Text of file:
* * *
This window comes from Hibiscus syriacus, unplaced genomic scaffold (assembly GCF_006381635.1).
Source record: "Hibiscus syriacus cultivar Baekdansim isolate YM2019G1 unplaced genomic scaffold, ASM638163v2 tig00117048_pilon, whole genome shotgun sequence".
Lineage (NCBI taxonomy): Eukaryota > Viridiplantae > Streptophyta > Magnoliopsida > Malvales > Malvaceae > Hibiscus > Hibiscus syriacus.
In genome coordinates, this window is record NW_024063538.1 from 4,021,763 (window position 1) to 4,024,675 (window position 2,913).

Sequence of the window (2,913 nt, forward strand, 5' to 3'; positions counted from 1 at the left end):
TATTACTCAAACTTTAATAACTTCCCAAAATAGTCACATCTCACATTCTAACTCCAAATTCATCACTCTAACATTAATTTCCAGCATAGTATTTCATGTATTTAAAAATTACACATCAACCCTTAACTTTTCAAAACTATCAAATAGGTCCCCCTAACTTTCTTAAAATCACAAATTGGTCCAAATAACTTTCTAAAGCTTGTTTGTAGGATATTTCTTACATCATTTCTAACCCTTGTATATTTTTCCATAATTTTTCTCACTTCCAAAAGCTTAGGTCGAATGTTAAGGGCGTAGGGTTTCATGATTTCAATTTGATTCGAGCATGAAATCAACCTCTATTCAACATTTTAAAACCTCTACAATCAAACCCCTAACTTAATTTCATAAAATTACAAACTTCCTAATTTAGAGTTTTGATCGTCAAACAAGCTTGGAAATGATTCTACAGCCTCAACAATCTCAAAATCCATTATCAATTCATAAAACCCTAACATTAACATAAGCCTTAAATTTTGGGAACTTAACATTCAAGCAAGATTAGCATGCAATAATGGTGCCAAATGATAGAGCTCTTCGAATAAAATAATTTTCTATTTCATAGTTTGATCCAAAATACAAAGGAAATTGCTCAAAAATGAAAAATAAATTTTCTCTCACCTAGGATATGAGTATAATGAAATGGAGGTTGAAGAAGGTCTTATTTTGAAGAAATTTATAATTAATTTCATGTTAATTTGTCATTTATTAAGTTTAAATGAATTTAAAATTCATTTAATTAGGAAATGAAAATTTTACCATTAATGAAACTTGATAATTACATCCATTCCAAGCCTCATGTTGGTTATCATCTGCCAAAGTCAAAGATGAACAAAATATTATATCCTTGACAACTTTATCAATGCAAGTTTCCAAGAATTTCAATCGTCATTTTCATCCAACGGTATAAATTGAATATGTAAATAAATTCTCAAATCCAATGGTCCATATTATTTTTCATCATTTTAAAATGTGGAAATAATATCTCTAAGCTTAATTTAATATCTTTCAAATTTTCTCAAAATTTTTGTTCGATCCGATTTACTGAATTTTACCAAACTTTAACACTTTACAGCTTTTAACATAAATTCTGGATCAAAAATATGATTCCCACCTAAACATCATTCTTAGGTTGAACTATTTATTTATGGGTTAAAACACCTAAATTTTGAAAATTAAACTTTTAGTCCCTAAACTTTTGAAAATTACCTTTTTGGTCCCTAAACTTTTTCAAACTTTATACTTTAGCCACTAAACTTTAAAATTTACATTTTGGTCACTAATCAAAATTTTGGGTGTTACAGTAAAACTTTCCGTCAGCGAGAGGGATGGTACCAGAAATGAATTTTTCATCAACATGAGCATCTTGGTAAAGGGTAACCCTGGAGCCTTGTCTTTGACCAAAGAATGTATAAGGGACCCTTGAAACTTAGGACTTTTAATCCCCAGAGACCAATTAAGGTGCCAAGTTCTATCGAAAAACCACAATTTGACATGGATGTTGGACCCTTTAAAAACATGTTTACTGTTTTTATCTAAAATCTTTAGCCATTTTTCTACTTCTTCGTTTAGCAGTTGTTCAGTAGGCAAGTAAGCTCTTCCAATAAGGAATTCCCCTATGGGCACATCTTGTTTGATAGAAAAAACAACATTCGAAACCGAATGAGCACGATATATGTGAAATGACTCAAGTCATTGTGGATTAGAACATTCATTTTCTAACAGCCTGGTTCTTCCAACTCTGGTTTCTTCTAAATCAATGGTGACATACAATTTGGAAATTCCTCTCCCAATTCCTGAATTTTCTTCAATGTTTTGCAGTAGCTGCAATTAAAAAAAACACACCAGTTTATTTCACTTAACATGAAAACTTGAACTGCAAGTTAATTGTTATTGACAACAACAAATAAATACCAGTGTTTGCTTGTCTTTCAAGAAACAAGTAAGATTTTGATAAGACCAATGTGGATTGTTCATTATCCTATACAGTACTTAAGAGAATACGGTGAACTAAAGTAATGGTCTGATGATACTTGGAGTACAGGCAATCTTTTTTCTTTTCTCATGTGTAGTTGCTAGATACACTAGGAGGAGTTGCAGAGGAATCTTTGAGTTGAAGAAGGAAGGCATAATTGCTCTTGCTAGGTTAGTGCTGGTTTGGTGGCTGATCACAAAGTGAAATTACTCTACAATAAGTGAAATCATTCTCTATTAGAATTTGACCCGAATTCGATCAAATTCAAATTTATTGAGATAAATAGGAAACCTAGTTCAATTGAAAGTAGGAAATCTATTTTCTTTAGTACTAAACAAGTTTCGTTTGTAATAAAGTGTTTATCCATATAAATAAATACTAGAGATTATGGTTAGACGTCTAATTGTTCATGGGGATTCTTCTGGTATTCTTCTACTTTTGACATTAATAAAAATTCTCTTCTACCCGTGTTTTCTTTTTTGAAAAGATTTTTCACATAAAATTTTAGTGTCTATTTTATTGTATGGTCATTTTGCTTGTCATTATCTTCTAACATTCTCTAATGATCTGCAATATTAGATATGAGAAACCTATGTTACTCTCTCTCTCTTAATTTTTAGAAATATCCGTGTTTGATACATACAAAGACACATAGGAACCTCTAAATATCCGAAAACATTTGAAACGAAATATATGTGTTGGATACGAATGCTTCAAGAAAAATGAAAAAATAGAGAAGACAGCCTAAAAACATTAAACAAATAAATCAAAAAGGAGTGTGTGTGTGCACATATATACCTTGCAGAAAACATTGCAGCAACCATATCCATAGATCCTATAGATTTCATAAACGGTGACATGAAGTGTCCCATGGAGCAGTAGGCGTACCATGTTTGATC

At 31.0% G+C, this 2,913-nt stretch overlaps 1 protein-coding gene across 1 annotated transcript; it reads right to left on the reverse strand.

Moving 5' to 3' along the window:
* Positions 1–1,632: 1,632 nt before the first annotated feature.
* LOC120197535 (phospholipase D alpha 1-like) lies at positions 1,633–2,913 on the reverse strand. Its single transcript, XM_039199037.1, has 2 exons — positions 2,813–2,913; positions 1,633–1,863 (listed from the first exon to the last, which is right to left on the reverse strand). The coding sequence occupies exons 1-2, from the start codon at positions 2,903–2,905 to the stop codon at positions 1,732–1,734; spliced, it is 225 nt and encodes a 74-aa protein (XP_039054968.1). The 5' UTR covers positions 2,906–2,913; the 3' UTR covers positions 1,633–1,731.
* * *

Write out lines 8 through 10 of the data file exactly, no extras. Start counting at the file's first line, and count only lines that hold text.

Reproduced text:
Moving 5' to 3' along the window:
* Positions 1–1,632: 1,632 nt before the first annotated feature.
* LOC120197535 (phospholipase D alpha 1-like) lies at positions 1,633–2,913 on the reverse strand. Its single transcript, XM_039199037.1, has 2 exons — positions 2,813–2,913; positions 1,633–1,863 (listed from the first exon to the last, which is right to left on the reverse strand). The coding sequence occupies exons 1-2, from the start codon at positions 2,903–2,905 to the stop codon at positions 1,732–1,734; spliced, it is 225 nt and encodes a 74-aa protein (XP_039054968.1). The 5' UTR covers positions 2,906–2,913; the 3' UTR covers positions 1,633–1,731.